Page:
Canning Town murder conviction to stand

A man jailed for stabbing a father-of-three to death in a pub car park has failed to convince judges fresh evidence means he was wrongly convicted.

Terry O’Neil, 53, was given a life sentence at the Old Bailey in October 2007 after being convicted of murdering Peter Jones.

Mr Jones, 38, died from his injuries after he and his nephew, Adrian Rowe, then 20, were stabbed outside the Victoria pub, Canning Town, in August 2006.

O’Neil, of Dockland Street, North Woolwich, was also convicted of wounding Mr Rowe with intent and ordered to serve at least 17 years behind bars.

He challenged his convictions at the Criminal Appeal Court with his lawyers arguing they were “unsafe” because of “fresh evidence”.

But the appeal was dismissed by three senior judges. They said it was “not in the interests of justice” to admit the new evidence, and the convictions were “safe”.

The Appeal Court heard Mr Jones and Mr Rowe confronted O’Neil outside the pub as they believed he was responsible for the earlier shooting of Mr Jones’ nephew.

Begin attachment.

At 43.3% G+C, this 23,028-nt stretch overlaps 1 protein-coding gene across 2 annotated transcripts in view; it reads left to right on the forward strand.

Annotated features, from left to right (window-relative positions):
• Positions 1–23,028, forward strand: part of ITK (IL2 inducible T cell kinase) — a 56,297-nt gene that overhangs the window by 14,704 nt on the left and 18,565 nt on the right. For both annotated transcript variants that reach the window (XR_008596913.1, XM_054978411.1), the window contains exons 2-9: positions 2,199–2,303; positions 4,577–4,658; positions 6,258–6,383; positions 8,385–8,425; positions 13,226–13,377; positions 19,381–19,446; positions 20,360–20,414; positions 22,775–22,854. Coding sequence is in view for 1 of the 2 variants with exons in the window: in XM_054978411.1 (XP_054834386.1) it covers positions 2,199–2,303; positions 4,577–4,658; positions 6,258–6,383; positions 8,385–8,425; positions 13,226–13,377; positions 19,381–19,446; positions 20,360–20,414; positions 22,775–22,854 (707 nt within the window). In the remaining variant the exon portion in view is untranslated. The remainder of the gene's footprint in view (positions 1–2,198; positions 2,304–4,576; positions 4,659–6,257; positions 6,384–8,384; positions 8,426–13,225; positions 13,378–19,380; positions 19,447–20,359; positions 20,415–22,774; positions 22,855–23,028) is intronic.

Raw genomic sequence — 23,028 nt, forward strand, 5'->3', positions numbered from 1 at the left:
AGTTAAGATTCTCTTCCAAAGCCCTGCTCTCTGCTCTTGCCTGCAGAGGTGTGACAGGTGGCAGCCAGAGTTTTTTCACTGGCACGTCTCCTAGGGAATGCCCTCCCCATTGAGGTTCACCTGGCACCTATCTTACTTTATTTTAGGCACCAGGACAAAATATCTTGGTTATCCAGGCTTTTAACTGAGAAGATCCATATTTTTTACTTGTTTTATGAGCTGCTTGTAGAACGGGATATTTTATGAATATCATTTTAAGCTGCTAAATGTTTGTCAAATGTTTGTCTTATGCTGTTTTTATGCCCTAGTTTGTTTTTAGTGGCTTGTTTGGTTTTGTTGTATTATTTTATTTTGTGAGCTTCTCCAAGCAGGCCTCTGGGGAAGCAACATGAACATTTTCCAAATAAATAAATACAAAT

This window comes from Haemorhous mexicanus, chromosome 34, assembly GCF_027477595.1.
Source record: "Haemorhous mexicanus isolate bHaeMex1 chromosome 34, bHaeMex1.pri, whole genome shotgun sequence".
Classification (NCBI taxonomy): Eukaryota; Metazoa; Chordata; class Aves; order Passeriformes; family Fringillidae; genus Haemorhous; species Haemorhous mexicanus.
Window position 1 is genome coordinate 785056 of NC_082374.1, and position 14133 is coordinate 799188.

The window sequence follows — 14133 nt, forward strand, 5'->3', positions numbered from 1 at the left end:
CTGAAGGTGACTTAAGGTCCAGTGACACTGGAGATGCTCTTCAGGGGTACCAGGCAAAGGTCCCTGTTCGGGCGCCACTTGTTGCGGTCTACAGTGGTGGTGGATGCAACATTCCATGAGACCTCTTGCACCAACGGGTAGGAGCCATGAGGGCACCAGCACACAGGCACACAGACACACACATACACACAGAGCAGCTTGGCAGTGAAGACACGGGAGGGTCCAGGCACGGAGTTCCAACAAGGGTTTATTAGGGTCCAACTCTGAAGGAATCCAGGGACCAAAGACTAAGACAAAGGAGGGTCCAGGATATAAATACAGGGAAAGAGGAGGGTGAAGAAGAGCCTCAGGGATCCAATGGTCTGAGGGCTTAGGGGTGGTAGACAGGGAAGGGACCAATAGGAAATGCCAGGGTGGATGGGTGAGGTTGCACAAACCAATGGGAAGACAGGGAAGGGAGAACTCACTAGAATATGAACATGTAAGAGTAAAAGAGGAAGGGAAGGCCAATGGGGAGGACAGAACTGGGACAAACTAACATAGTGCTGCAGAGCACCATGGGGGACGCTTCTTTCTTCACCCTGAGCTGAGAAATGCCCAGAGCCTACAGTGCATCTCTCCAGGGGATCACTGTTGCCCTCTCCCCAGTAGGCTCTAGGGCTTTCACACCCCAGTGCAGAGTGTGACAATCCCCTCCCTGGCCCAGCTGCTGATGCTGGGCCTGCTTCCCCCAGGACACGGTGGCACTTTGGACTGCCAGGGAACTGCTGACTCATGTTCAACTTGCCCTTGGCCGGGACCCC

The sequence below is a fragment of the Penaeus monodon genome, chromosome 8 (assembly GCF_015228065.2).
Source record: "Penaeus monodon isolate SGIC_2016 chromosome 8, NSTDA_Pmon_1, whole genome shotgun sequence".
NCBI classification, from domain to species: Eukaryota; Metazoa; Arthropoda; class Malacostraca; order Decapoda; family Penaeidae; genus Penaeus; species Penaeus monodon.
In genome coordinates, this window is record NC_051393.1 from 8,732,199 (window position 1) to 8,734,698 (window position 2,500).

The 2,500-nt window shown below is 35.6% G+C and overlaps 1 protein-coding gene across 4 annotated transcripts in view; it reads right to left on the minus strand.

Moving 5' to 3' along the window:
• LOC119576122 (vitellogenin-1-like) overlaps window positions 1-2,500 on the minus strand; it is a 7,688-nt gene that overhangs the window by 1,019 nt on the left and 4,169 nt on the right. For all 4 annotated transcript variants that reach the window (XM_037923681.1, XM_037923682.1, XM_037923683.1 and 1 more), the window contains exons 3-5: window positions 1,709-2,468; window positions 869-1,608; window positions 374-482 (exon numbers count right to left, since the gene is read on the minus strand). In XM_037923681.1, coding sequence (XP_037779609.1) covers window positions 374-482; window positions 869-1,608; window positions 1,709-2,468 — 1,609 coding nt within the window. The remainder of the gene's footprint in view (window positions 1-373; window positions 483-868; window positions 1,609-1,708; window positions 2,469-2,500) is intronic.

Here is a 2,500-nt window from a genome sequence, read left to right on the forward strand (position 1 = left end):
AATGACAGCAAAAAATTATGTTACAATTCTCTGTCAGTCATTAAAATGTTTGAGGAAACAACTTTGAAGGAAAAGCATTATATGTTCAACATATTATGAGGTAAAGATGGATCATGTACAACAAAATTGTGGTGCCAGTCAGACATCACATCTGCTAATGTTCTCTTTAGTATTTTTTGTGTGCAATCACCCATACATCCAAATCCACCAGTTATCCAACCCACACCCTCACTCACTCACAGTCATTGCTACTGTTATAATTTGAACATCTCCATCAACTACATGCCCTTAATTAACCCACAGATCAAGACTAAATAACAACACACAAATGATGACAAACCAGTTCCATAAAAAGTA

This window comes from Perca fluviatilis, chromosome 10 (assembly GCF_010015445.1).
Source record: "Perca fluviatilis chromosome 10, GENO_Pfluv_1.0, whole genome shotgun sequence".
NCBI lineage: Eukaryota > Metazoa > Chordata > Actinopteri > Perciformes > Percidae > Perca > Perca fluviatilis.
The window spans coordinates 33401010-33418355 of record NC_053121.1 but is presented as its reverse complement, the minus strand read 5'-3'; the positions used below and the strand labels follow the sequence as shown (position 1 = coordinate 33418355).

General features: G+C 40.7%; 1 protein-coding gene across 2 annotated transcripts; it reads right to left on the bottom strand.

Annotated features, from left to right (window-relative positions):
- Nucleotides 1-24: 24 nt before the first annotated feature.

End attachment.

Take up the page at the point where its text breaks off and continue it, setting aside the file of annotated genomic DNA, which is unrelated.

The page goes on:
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After they were knifed, the pair ran to safety, and Mr Jones was treated in hospital, but he died later.

The prosecution at the trial said O’Neil deliberately stabbed both men, but he claimed Mr Rowe tried to attack him with the knife, and he accidentally stabbed the men in a struggle.

This was rejected by the jury.

O’Neil fled to Amsterdam after the incident, but was extradited and arrested in January 2007.

His lawyers said a witness had come forward in the past year and given a statement which cast doubt on the convictions.

The witness, who said he was in the pub on the night, had not come forward at the time because he did not believe his evidence was relevant.

Dismissing the appeal, Lord Justice Pill said it was “not credible” that the witness would not have realised the potential significance of his evidence at the time.

The judge, sitting with Mr Justice Treacy and Mr Justice Kenneth Parker, added: “We do not consider it is in the interests of justice to admit this evidence.”

He concluded: “In our judgment, the verdicts of the jury were safe.”